My son was reading a book about the Ice Age a few days ago (Frozen Earth: Explaining the Ice Ages by R.V. Fodor) and he said to me...
"Mommy, this book is being disrespectful to the Bible."
I replied, "Oh, really Kaden? How is that?"
"Well, on page 10, it says: Because religion was an important part of the lives of many scientists, some believed that the erratic rocks were washed in from the Flood of Noah's time. But that flood theory did not satisfy everyone."
"Let me see that book", Kaden, I said. And sure enough... here's what it said:
Geologists became curious about the many smooth and polished boulders that seemed to be lying out of place, scattered throughout the meadows and forests. Their presence was puzzling because these rocks were unlike those of the closest valley walls. The scientists of the time gave the name "erratics" to these out-of-place rocks.
One of the earliest explanations for erratics was that a great flood had carried them to the Swiss meadows. Because religion was an important part of the lives of many scientists, some believed that the erratic rocks were washed in from the Flood of Noah's time.
But that flood theory did not satisfy everyone. British geologist, Charles Lyell, argued strongly that icebergs once floating over Switzerland during a big flood had dropped the boulders. Sailors who had seen icebergs at sea reported that some do in fact contain boulders, so there was reason, then, to believe Lyell's icebergs-over-Switzerland theory.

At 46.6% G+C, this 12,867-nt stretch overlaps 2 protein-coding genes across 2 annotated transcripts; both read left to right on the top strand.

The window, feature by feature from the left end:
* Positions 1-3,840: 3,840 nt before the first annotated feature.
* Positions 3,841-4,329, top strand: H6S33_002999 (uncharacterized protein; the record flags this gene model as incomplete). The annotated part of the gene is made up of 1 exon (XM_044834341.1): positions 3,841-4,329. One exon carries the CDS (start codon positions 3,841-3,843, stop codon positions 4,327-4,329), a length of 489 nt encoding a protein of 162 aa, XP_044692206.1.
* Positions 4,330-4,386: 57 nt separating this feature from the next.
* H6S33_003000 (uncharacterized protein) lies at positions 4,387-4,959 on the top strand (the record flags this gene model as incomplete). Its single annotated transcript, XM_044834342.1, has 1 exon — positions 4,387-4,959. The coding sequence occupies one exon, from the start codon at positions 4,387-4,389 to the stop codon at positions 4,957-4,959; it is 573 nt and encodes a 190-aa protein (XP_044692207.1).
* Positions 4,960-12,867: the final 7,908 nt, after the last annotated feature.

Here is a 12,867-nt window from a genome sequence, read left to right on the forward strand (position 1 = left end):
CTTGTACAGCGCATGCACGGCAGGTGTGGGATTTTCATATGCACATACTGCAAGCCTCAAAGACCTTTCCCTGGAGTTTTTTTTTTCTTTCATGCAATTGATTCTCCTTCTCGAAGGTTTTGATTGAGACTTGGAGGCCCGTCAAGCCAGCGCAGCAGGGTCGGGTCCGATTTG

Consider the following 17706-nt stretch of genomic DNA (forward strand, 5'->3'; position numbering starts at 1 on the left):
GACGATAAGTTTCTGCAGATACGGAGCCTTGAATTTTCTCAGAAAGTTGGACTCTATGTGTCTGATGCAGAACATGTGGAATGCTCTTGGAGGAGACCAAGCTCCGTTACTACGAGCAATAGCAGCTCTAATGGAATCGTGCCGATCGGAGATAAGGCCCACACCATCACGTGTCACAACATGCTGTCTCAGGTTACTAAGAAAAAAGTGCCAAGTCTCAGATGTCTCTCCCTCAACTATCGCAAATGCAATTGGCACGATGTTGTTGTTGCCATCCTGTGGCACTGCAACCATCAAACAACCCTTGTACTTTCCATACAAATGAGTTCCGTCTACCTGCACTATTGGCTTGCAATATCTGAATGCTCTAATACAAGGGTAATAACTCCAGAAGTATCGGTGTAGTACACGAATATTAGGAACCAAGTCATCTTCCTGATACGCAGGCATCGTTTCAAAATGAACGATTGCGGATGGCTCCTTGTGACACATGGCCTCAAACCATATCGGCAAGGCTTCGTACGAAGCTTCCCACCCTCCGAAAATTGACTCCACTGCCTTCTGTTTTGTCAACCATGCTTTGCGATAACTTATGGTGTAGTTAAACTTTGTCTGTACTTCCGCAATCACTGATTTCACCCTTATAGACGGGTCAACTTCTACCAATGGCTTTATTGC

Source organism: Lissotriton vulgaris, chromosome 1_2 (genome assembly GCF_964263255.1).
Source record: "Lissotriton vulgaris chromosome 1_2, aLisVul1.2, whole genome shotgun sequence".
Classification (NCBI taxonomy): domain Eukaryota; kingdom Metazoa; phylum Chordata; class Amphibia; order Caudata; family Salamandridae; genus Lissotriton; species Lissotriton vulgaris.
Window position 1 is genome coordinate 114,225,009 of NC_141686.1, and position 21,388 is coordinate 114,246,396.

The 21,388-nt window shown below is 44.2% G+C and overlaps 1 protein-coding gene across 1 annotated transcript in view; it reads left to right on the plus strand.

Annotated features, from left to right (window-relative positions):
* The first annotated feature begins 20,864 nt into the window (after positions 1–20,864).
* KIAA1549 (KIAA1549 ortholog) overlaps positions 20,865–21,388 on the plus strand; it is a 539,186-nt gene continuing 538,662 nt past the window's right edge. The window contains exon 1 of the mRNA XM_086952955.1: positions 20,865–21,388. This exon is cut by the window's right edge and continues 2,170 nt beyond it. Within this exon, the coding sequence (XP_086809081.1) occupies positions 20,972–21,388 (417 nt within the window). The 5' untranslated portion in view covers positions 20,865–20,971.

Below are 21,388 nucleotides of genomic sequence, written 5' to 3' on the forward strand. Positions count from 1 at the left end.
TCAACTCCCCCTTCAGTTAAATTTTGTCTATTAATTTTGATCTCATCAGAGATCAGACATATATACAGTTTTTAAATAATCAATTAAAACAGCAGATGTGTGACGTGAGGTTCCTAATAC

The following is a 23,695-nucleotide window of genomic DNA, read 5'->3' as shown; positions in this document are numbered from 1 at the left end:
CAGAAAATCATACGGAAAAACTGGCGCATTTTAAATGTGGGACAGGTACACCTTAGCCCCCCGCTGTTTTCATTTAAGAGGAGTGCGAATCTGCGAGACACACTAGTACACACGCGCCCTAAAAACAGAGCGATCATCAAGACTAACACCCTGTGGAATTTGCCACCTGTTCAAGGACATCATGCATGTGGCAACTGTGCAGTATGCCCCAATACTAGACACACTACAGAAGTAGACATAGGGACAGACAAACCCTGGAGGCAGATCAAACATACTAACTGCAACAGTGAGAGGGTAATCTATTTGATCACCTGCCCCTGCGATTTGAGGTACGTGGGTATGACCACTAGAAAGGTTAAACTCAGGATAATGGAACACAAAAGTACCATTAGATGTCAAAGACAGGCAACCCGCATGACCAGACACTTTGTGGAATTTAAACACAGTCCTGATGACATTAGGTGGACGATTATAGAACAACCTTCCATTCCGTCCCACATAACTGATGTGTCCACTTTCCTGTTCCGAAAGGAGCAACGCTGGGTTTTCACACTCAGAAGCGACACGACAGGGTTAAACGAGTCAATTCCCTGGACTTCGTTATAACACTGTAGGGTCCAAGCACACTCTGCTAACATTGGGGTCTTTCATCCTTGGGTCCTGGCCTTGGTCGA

Wow. A flood that covered all of Switzerland must have been pretty deep. Aren't there mountains in Switzerland? I think Kent Hovind's comet theory makes more sense than this nonsense. To read more, go here or here or here. If you can't afford the DVDs, Hovind has offered to let ANYONE who has them copy them as MANY times as they want and GIVE them away - so ask your favorite Creationist for a set!
So... I asked Kaden, "What do you want to do? Do you want me to read that book with you?"
"No, Mama, I think we should take it back to the library."
"OK, Kaden." I smiled at him and ran my fingers through his hair. "I'm proud of you!"
Postmodernists believe that truth is myth, and myth, truth. This equation has its roots in pop psychology. The same people also believe that emotions are a form of reality. There used to be another name for this state of mind. It used to be called psychosis. - Brad Holland
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